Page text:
Schedule 2 Drugs
Schedule 2 (Schedule II) drugs have a high potential for psychological and/or physical dependence but have some medical uses. Examples of Schedule 2 drugs include:
- Combination products with less than 15 milligrams of hydrocodone per dosage unit (Vicodin)
- Hydromorphone (Dilaudid)
- Meperidine (Demerol)
- Oxycodone (OxyContin)
Schedule 3 Drugs
Schedule 3 (Schedule III) drugs have a low to moderate potential for abuse. They include:
- Products containing less than 90 milligrams of codeine per dosage unit (Tylenol with codeine)
- Anabolic steroids
- Dronabinol (synthetic THC, trade name Marinol)
- Barbiturates (except secobarbital, now Schedule 2)
- Tramadol hydrochloride
Schedule 4 Drugs
Schedule 4 (Schedule IV) drugs are drugs, substances, or chemicals with low potential for abuse. Examples include:
- Alprazolam (Xanax)
- Carisoprodol (Soma)
- Dextropropoxyphene (Darvon, Darvocet)
- Diazepam (Valium)
- Lorazepam (Ativan)
- Pentazocine (Talwin)
- Zolpidem (Ambien)
- Tramadol (Ultram)
Despite these drugs being considered to have a low potential for abuse, many are prescription benzodiazepines and opioid-based painkillers that many find addictive and have other adverse side effects like brain fog, itching and rashes, drowsiness, slurred speech, muscle weakness, and memory problems.
Schedule 5 Drugs
Schedule 5 (Schedule V) drugs, substances, or chemicals have a low potential for abuse and are considered to have therapeutic value. They are sometimes available as over-the-counter (OTC) preparations, although you may still need a prescription for some narcotic preparations. Schedule V drugs include:
- Cough preparations with less than 200 milligrams of codeine or per 100 milliliters (Robitussin AC)
- Diphenoxylate/atropine (Lomotil, Motofen)
- Pregabalin (Lyrica)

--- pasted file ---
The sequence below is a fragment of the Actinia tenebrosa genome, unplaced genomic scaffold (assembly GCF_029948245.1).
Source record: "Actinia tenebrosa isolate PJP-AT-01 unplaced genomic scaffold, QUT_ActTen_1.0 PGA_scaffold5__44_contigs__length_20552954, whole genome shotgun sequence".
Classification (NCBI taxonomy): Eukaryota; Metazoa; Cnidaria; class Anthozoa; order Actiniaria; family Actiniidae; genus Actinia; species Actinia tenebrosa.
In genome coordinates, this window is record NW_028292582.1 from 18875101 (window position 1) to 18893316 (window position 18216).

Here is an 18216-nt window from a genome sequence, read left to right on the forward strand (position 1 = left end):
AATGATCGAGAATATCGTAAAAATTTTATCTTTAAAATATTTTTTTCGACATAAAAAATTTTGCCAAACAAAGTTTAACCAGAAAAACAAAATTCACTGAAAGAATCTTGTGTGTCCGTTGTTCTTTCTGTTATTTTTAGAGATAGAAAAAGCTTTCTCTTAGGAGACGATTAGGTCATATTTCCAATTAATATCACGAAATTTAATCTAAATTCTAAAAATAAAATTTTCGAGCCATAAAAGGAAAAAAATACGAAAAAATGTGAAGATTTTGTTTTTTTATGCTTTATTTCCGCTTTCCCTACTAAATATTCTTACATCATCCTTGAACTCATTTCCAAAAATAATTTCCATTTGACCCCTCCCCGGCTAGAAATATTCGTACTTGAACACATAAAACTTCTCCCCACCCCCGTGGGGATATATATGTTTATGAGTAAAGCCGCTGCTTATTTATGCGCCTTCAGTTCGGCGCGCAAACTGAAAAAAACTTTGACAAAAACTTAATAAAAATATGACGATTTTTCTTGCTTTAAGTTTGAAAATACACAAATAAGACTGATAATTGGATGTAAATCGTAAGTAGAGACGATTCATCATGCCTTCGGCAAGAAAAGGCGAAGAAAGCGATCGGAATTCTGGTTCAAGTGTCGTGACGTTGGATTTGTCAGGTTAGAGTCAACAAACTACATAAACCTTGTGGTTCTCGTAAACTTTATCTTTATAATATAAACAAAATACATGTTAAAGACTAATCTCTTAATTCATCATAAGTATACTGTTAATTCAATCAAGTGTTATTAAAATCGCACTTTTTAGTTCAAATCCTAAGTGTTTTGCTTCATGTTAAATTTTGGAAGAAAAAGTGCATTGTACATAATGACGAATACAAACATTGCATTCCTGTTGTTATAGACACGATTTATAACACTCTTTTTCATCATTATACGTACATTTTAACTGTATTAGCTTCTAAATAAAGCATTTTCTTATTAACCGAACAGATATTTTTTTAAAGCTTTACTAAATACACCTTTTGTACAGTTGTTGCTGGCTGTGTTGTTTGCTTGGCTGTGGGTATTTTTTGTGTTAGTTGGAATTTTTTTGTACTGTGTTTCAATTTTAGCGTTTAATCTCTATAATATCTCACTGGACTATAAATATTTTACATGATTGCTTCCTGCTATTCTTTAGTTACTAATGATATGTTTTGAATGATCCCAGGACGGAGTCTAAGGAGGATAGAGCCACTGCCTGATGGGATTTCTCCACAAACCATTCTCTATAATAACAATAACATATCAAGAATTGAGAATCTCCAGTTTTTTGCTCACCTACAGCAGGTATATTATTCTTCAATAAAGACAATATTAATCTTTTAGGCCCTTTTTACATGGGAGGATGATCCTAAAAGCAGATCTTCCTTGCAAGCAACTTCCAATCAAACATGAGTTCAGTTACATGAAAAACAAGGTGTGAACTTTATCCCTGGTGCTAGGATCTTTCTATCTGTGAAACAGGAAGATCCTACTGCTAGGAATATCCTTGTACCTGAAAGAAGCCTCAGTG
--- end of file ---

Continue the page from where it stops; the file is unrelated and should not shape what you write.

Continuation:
- Attapulgite (Parepectolin)
- Epidiolex (cannabidiol)
How Can Marijuana Be a Schedule 1 Drug and Legal in Certain States?
Successive governments have allowed states to determine their medical marijuana policies.
However, despite more states legalizing medical cannabis, the federal government has retained cannabis’ Schedule 1 listing. The simple reason is that there is little definitive evidence for cannabis’s medical potential in its natural, botanical form. To many, this seems illogical considering the growing amount of scientific evidence that exists and the fact that synthetic THC and natural CBD are Schedule 3 and Schedule 5, respectively. People have been petitioning to get cannabis removed from Schedule 1 of the CSA since 1972, but the government has not budged.
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How Drugs Are Rescheduled or Removed From Federal Regulations
There are two main ways in which drugs can be rescheduled or removed from federal regulations:
- Congressional action through new legislation specific to marijuana or tailored amendments to the CSA.
- Administrative action is where the drug, substance, or chemical goes through the DEA, FDA, and HHS to consider its therapeutic and medical potential. This then goes through to the Attorney General, who will review the FDA’s recommendations and decide whether to control the substance or not.